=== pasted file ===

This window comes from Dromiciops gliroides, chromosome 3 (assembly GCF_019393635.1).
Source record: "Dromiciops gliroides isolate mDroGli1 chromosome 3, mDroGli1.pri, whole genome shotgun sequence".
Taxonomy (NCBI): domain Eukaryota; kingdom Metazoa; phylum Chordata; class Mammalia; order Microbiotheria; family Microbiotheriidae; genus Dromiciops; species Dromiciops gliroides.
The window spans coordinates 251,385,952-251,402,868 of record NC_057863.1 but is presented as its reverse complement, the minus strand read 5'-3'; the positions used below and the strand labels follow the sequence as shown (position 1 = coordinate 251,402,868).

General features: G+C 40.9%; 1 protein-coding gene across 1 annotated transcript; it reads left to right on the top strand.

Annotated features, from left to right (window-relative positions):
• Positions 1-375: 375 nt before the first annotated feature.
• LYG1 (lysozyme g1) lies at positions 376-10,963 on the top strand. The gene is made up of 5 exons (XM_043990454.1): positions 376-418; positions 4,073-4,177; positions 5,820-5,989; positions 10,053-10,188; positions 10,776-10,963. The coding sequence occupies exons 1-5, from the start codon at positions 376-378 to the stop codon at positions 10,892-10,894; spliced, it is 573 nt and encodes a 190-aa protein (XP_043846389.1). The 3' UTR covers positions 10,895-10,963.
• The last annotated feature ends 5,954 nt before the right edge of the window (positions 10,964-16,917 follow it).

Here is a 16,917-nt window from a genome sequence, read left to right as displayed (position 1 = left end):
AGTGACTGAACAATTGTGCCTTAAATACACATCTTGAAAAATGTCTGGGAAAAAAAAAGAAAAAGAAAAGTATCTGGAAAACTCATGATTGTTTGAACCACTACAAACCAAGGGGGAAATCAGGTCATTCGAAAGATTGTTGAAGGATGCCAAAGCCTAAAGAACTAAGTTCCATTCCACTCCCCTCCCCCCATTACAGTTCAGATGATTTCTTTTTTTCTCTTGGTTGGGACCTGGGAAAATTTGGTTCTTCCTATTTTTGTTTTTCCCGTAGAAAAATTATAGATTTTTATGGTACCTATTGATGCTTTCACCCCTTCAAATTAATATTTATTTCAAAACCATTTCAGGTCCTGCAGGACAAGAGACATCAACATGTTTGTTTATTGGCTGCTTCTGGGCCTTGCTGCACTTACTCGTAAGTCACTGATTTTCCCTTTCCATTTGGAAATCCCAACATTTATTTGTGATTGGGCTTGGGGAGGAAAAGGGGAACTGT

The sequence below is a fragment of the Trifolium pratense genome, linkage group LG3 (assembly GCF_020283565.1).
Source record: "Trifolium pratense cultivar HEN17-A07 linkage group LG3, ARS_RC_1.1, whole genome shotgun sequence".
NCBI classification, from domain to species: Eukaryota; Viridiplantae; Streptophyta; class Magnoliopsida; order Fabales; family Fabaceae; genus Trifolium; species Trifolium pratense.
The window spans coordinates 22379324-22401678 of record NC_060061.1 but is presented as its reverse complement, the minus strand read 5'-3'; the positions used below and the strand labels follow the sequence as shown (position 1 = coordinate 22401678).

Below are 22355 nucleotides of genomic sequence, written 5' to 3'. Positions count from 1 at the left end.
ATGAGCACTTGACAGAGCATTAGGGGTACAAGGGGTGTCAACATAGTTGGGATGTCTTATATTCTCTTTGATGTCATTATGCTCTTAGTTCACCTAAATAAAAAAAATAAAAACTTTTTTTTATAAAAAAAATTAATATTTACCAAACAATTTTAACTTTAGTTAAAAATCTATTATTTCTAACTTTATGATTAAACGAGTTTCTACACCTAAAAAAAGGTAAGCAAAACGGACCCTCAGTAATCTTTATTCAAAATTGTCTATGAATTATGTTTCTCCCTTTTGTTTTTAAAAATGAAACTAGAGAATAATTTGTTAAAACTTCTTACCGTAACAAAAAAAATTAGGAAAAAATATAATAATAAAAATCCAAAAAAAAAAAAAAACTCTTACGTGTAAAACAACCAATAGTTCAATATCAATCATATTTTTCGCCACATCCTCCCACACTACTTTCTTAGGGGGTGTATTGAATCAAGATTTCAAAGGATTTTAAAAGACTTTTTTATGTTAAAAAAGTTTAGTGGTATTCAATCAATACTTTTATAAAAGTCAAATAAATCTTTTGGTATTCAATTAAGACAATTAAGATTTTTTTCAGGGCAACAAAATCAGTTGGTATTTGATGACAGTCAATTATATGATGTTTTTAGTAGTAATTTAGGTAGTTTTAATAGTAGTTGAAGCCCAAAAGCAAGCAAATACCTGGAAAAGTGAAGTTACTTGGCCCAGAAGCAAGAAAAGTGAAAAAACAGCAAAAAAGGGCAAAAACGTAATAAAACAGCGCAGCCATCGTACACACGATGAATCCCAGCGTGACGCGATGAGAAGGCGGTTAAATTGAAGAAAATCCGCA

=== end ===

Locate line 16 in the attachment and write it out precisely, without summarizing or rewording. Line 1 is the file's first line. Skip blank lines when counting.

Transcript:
Below are 22355 nucleotides of genomic sequence, written 5' to 3'. Positions count from 1 at the left end.